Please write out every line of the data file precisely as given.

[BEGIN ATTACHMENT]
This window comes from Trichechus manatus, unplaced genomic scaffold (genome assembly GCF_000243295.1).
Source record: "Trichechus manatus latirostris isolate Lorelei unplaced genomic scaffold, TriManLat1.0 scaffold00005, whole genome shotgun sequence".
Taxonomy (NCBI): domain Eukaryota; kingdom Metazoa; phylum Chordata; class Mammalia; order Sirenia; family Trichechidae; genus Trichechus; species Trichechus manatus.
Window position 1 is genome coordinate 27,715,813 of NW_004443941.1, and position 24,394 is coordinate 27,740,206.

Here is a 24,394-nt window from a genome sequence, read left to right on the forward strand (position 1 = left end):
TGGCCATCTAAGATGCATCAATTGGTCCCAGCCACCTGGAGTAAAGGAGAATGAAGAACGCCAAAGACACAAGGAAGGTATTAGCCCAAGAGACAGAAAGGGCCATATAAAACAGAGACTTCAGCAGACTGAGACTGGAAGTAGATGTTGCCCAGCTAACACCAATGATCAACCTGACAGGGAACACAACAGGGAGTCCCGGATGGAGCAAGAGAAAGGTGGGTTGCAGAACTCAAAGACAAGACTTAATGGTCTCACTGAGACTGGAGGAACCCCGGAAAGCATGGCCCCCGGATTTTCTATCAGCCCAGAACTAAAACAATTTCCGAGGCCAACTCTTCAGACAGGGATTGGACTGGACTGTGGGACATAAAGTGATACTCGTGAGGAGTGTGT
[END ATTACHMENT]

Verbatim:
This window comes from Trichechus manatus, unplaced genomic scaffold (genome assembly GCF_000243295.1).
Source record: "Trichechus manatus latirostris isolate Lorelei unplaced genomic scaffold, TriManLat1.0 scaffold00005, whole genome shotgun sequence".
Taxonomy (NCBI): domain Eukaryota; kingdom Metazoa; phylum Chordata; class Mammalia; order Sirenia; family Trichechidae; genus Trichechus; species Trichechus manatus.
Window position 1 is genome coordinate 27,715,813 of NW_004443941.1, and position 24,394 is coordinate 27,740,206.

Here is a 24,394-nt window from a genome sequence, read left to right on the forward strand (position 1 = left end):
TGGCCATCTAAGATGCATCAATTGGTCCCAGCCACCTGGAGTAAAGGAGAATGAAGAACGCCAAAGACACAAGGAAGGTATTAGCCCAAGAGACAGAAAGGGCCATATAAAACAGAGACTTCAGCAGACTGAGACTGGAAGTAGATGTTGCCCAGCTAACACCAATGATCAACCTGACAGGGAACACAACAGGGAGTCCCGGATGGAGCAAGAGAAAGGTGGGTTGCAGAACTCAAAGACAAGACTTAATGGTCTCACTGAGACTGGAGGAACCCCGGAAAGCATGGCCCCCGGATTTTCTATCAGCCCAGAACTAAAACAATTTCCGAGGCCAACTCTTCAGACAGGGATTGGACTGGACTGTGGGACATAAAGTGATACTCGTGAGGAGTGTGT